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"In the end everything comes out."

Translation:Es kommt am Ende alles heraus.

April 10, 2018



Do you have to write the German this way, or can you phrase it more directly as "Alles kommt am Ende heraus"?


I wrote "Am Ende kommt alles heraus" and it accepted it, so yes this should work. It might be less direct of a translation, but I guess the meaning doesn't change.


it did not accept that answer... though i think that was the more literal rather than direct translation


Good question. Response?


To me as a German the second option sounds better. The first one "Es..." sounds a little unnatural and clunky.


What's the status of alles here? Is it a direct object?


Ah yes, I can see the confusion. Alles is in fact the subject (which is why it appears in the nominative). The odd one out is es. It’s what grammarians call a “syntactic expletive” – a word which doesn’t contribute anything to the meaning of the sentence and is purely needed for syntax reasons. Think about the verb “to do” in “I don’t like coffee” or the “it” in “it was my parents“.

In this case es is necessary in order to fill the first position when you want to put the subject later in the sentence (fronting am Ende would be another possibility). “Alles kommt am Ende heraus” wouldn’t be wrong of course. It’s just that sometimes you want something to appear later because it sounds better in the overall text flow. Think about how “a man was standing on the corner” is used in different situations than “there was a man standing on the corner” (with an expletive “there” ;) ).


What a wonderful explanation!


"Alles kommt am Ende heraus" is not accepted yet :'c


I think the best translations of the English sentence are:
Es kommt am Ende alles heraus.
Am Ende kommt alles heraus.
Am Ende kommt alles raus.

All of the above are accepted. I'm not sure what the problem is with "Alles kommt am Ende heraus." It sounds to my German-learning ear correct but awkward. We need a native German-speaker to weigh in.


I agree with your assessment of “Alles kommt am Ende heraus,” and I’m not entirely sure why it feels awkward either. To venture a guess, I think it might be a topicalisation issue, i.e. it feels more natural to make a comment on am Ende than about some vague (and in this particular case probably also unknown) alles.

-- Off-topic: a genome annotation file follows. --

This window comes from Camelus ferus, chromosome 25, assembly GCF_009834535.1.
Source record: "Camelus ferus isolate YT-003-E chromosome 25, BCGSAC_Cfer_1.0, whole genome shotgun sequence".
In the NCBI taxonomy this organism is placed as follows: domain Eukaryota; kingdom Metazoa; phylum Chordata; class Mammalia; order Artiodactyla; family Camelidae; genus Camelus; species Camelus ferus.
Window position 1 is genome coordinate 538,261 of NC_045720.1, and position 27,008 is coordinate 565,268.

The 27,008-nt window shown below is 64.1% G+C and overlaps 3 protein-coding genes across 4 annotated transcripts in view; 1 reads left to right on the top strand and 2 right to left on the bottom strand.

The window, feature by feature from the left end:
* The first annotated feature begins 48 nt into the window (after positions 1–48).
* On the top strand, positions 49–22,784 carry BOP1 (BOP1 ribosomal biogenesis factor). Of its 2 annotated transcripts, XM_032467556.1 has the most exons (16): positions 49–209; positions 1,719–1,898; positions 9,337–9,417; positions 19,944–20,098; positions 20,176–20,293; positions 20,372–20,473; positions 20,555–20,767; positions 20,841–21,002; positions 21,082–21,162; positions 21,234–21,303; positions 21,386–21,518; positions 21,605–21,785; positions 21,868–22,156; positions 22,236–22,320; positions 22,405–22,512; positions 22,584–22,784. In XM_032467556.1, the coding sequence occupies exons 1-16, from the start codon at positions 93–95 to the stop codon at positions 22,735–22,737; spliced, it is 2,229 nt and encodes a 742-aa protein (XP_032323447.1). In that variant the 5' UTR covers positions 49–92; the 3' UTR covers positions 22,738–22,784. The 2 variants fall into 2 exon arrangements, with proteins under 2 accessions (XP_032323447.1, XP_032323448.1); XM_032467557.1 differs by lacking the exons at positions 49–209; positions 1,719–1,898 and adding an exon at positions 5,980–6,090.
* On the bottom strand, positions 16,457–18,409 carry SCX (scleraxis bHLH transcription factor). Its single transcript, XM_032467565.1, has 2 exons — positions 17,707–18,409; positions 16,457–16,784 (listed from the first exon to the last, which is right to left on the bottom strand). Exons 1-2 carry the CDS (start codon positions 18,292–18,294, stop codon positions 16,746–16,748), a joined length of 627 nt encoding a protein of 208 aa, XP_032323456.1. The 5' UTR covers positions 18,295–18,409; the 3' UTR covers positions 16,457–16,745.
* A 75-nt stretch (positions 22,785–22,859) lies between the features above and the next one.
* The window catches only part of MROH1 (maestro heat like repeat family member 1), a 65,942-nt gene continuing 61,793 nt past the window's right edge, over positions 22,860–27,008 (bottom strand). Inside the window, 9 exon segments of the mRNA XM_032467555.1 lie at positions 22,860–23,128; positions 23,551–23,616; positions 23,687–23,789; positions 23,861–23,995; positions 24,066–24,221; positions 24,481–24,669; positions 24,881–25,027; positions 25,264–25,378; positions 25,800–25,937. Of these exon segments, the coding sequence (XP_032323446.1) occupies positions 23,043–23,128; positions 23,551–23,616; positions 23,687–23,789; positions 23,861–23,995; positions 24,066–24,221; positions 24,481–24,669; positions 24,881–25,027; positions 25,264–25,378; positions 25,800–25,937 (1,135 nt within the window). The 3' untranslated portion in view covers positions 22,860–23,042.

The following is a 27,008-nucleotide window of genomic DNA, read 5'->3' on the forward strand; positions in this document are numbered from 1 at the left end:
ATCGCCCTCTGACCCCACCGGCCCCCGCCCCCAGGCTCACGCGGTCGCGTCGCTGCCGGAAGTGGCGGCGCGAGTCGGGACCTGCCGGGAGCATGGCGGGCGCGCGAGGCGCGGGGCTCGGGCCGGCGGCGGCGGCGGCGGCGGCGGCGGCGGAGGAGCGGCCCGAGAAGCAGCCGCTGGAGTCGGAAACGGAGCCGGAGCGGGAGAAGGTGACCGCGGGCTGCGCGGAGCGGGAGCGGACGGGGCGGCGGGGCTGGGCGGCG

If "Am Ende kommt alles heraus" is correct, why is "Alles kommt heraus am Ende" not acceptable?


Herauskommen is a separable verb, and for these words the separable prefix goes to the very end whenever the verb declines by person. So heraus has to come at the end.


This is very helpful -- but is "alles" really the subject? It's not capitalized so it can't be a noun and I don't think it's a pronoun, either. To me, it seems like "just one of those things." Any more thoughts about this?


alles is indeed a pronoun. An indefinite pronoun, to be exact :)


Why is the hint "zuletzt" when this is not acceptable?


zuletzt means “as a last item in a sequence“: „Zuerst x, dann y und zuletzt z.“ If there is no sequence of things/steps implied, we don’t say zuletzt.


Hints are matched with a word or a few words without regard to the rest of the sentence. So you'll often have to choose which hint or hints to use in a particular sentence.


This sentence, although grammatically correct, seems awkward. In English, it would more commonly be said, "Everything comes out in the end".


That should also be accepted.


What about "Am Schluss kommt alles heraus."?


Could raus be used instead of heraus? I have no notion of where I am as the speaker and raus, if I understand correctly, is agnostic to where the speaker is.


I believe "raus" here would be a colloquial version of "heraus."